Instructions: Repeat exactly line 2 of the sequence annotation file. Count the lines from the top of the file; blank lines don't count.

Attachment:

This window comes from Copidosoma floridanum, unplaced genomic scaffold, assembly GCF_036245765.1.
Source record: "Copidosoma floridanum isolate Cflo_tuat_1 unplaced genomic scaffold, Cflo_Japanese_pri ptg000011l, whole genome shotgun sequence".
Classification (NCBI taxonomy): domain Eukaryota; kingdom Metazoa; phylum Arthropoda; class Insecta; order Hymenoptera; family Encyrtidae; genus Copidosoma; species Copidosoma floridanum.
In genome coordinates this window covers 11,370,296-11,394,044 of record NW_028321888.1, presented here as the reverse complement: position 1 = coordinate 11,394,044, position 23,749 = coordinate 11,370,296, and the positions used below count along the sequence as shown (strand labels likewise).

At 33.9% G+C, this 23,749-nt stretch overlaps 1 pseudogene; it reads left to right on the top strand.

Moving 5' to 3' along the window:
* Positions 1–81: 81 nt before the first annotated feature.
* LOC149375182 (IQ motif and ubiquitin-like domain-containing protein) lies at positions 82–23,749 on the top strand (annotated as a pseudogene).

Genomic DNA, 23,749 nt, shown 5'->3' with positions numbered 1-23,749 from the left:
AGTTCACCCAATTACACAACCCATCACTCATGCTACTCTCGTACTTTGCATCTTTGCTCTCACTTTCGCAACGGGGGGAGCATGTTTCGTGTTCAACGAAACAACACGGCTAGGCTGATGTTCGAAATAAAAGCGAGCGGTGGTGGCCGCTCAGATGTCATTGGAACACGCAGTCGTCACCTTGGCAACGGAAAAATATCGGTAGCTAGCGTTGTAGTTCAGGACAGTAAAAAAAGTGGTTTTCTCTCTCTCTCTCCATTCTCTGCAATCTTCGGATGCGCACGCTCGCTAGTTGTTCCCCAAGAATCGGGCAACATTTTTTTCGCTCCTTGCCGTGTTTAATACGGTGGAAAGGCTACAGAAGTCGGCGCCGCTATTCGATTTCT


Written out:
Source record: "Copidosoma floridanum isolate Cflo_tuat_1 unplaced genomic scaffold, Cflo_Japanese_pri ptg000011l, whole genome shotgun sequence".